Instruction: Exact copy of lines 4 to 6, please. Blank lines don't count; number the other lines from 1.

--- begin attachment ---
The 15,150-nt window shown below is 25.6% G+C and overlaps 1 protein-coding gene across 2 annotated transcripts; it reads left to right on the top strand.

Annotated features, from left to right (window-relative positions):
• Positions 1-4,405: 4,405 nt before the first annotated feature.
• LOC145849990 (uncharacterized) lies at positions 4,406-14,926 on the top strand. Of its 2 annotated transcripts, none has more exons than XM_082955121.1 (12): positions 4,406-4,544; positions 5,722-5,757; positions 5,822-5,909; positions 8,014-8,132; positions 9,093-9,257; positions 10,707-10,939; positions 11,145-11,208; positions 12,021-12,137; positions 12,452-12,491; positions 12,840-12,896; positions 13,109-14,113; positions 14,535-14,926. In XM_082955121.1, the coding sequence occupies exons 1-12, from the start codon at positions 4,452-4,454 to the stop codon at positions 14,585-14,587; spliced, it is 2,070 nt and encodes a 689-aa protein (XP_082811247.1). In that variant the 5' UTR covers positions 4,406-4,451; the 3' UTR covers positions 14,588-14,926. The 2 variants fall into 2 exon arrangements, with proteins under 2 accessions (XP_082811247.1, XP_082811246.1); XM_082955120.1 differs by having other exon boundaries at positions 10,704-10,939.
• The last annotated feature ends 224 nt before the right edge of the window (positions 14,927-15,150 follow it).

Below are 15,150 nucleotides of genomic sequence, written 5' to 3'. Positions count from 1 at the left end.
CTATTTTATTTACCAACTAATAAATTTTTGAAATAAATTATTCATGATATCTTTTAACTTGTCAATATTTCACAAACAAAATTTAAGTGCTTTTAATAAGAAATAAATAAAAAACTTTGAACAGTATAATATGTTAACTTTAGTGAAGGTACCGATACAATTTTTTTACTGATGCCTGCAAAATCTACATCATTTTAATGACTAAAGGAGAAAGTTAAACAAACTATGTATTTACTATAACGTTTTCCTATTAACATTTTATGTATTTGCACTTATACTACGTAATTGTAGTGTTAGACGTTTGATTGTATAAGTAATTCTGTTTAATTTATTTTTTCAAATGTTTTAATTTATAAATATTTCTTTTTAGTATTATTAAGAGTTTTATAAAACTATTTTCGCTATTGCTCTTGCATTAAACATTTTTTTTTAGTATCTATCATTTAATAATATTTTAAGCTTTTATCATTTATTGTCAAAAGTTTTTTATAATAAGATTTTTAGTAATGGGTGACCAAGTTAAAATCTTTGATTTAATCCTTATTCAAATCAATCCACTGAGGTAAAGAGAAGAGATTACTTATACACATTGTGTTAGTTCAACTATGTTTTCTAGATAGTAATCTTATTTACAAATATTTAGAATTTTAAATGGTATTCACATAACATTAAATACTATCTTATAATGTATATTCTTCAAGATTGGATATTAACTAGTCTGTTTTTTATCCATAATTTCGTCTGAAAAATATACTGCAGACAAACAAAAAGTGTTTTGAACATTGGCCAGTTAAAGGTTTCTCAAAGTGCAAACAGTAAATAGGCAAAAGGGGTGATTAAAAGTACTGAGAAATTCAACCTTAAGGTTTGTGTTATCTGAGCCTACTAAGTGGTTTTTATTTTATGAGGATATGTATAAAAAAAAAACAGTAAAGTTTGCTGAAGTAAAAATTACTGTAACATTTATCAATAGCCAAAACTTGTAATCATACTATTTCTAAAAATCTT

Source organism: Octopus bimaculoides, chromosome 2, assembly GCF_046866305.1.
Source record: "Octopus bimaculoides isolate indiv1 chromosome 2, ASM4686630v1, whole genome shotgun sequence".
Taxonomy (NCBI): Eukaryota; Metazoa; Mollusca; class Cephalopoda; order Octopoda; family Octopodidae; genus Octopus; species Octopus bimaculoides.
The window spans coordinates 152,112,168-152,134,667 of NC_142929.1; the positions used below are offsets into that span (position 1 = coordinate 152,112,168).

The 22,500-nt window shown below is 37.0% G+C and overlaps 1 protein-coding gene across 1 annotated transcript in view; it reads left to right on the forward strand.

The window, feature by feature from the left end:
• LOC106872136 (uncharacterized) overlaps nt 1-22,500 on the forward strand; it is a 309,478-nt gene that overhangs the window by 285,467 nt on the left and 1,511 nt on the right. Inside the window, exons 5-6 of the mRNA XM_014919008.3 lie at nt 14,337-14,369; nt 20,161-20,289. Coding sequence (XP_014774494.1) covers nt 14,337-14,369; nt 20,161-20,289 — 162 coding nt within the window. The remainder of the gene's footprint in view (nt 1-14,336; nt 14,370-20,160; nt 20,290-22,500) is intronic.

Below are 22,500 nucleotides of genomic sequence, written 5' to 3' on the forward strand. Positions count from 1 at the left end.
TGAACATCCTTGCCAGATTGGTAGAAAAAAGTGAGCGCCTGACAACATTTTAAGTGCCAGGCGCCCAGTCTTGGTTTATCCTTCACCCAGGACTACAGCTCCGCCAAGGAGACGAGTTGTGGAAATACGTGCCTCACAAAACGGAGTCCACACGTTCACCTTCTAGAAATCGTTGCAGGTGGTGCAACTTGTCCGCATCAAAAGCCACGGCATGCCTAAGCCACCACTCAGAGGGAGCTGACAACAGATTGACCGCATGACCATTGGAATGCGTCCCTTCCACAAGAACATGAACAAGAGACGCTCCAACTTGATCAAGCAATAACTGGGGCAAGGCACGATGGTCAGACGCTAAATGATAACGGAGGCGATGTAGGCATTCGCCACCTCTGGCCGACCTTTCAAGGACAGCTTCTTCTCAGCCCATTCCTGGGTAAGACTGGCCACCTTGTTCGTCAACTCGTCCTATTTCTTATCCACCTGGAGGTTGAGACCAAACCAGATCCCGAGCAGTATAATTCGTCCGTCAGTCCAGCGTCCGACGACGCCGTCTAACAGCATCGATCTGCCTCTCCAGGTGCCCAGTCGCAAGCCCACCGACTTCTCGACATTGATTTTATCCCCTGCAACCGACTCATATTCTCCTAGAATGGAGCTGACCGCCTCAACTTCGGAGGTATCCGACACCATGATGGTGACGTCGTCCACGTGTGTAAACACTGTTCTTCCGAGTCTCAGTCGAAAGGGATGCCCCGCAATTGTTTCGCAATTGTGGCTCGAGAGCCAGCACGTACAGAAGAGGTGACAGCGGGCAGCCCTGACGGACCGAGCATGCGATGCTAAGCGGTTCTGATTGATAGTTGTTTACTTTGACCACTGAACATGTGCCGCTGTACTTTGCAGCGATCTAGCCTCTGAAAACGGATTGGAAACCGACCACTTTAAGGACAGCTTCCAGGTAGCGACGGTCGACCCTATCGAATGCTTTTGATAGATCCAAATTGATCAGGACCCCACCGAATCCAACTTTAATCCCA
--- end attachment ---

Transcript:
• LOC145849990 (uncharacterized) lies at positions 4,406-14,926 on the top strand. Of its 2 annotated transcripts, none has more exons than XM_082955121.1 (12): positions 4,406-4,544; positions 5,722-5,757; positions 5,822-5,909; positions 8,014-8,132; positions 9,093-9,257; positions 10,707-10,939; positions 11,145-11,208; positions 12,021-12,137; positions 12,452-12,491; positions 12,840-12,896; positions 13,109-14,113; positions 14,535-14,926. In XM_082955121.1, the coding sequence occupies exons 1-12, from the start codon at positions 4,452-4,454 to the stop codon at positions 14,585-14,587; spliced, it is 2,070 nt and encodes a 689-aa protein (XP_082811247.1). In that variant the 5' UTR covers positions 4,406-4,451; the 3' UTR covers positions 14,588-14,926. The 2 variants fall into 2 exon arrangements, with proteins under 2 accessions (XP_082811247.1, XP_082811246.1); XM_082955120.1 differs by having other exon boundaries at positions 10,704-10,939.
• The last annotated feature ends 224 nt before the right edge of the window (positions 14,927-15,150 follow it).

Below are 15,150 nucleotides of genomic sequence, written 5' to 3'. Positions count from 1 at the left end.